Do you want to get better information from your candidates and employers? Or would you rather exert greater influence and have more control?
In a nutshell, that’s an “alternate choice” close. See how it works? I gave you two choices, both of which would produce a positive outcome.
But can a classic old-school sales technique work in a sophisticated selling environment like recruiting? Yes, if used thoughtfully.
Let’s say the hiring manager has a concern about your candidate’s educational credentials. You can either confront the concern head-on, or use an alternate choice close. Instead of saying, “But he’s fully capable of doing the job,” you might respond by asking an “A or B” question, such as:
“Are you concerned that the lack of a four-year degree would reflect badly on your company’s brand? Or, is it that the candidate may not have the technical knowledge to perform his duties?”
The employer will then be forced to choose between the two concerns. Even if the answer is “neither,” you’ll clarify your understanding by asking the employer to identify the real concern. At that point, you’ll be more more likely to find a satisfactory outcome.
Embedding Multiple Options
With a little practice, you’ll find all sorts of ways to express the alternate choice close. Here are several more examples:
* “Is my job opportunity something you’re interested in, or is there another type of position you’d find more appealing?” (recruiting the candidate)
* “I saw the LinkedIn profiles on some former colleagues of yours: Howard Jones and Amy Smith. Tell me: Which one do you think would be stronger in a sales role?” (stimulating referral activity)
* “Which aspect of the job is more appealing to you: the title or the potential for advancement?” (assessing interest)
* “You said you earned $125,000 last year. Was that straight salary, or base salary plus commissions?” (gathering information)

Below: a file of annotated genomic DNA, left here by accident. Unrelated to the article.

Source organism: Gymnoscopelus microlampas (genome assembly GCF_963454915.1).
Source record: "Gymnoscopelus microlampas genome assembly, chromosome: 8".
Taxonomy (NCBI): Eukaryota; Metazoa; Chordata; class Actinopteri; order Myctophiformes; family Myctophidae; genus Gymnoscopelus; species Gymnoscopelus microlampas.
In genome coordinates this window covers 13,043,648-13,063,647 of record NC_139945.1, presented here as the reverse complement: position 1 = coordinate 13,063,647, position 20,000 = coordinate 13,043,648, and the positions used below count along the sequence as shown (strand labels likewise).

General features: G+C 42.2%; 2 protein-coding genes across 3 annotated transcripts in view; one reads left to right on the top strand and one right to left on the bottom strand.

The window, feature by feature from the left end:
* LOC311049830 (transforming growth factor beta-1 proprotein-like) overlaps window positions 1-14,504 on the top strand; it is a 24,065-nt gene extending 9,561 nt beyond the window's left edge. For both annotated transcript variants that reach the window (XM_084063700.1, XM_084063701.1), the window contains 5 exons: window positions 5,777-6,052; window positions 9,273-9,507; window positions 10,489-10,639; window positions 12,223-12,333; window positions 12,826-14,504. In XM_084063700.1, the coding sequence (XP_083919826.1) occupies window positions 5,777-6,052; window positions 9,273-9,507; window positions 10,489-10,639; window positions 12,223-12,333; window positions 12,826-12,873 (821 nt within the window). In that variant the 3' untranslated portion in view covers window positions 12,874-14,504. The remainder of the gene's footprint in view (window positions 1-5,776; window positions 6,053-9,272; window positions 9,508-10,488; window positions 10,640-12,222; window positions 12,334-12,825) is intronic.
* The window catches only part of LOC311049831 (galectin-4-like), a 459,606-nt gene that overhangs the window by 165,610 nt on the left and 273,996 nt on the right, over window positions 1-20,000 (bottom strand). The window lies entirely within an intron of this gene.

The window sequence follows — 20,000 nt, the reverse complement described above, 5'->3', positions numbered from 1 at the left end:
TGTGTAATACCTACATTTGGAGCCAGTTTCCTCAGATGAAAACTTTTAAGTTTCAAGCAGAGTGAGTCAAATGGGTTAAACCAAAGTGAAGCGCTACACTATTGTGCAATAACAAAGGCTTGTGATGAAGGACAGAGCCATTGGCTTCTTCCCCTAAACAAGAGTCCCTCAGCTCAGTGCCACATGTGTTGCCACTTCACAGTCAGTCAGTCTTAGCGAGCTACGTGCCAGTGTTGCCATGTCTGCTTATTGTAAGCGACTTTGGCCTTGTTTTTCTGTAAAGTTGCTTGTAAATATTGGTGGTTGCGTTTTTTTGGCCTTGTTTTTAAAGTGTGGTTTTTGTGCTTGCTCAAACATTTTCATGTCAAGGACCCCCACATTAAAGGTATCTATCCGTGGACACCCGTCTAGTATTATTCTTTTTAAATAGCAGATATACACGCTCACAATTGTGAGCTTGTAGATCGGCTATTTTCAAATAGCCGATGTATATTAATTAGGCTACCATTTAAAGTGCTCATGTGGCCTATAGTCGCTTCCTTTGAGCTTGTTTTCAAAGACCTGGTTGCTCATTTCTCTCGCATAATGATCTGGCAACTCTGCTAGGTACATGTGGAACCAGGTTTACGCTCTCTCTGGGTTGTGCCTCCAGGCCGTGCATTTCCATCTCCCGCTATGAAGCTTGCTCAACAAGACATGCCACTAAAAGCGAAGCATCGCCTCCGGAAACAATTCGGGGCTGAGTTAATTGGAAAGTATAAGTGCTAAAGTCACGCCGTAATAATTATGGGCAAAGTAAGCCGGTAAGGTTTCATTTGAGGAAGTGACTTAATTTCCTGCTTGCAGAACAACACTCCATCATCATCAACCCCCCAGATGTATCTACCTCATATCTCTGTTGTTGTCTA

* “Would you prefer to interview Monday afternoon? Or would Tuesday morning be better?” (getting a commitment)
* “Given the two opportunities you’re considering, would you rank my job as your favorite? Or would the other job you’re considering be a better fit?” (assessing interest)
* “If I find a highly qualified candidate who’s a bit above your target pay range, should I disqualify the person or present his background to you?” (testing for sense of urgency)
* “I know it’s a tough choice between two highly qualified candidates. Would you like to make an offer to one of them and see how it goes? Or might it benefit your organization long-term to hire them both?” (helping the employer choose)
* “I’m glad you’ve decided to hire my candidate. Would you like to make the offer yourself, or shall I extend the offer?” (assigning tasks)
* “It looks as though the candidate has other offers. Do you want to roll the dice and make an offer? Or would it be best to back off until the candidate is committed to accepting our offer?” (capture strategy)
* “I can either invoice you at full fee if paid within 30 days. Or, I can give you a discount for fast turnaround. Which would you prefer?” (establishing terms)
On the surface, the alternate choice close is designed to deprive the other side of their ability to say “No.” But I’ve also found that multiple-choice questions can be extremely useful in deepening your understanding of situations, motivations and intentions. So, have some fun and see how you can weave this simple technique into your daily conversations.
- Bill Radin
Bill Radin is one of the most popular and highly regarded trainers in the recruiting industry, and has trained many of the largest independent and franchised recruiting organizations, including Management Recruiters, Dunhill, Sanford Rose, Snelling and Fortune Personnel. His speaking engagements include the NAPS national conference, the annual Kennedy Conference, and dozens of state association meetings and network conventions, including Top Echelon and Splits.org.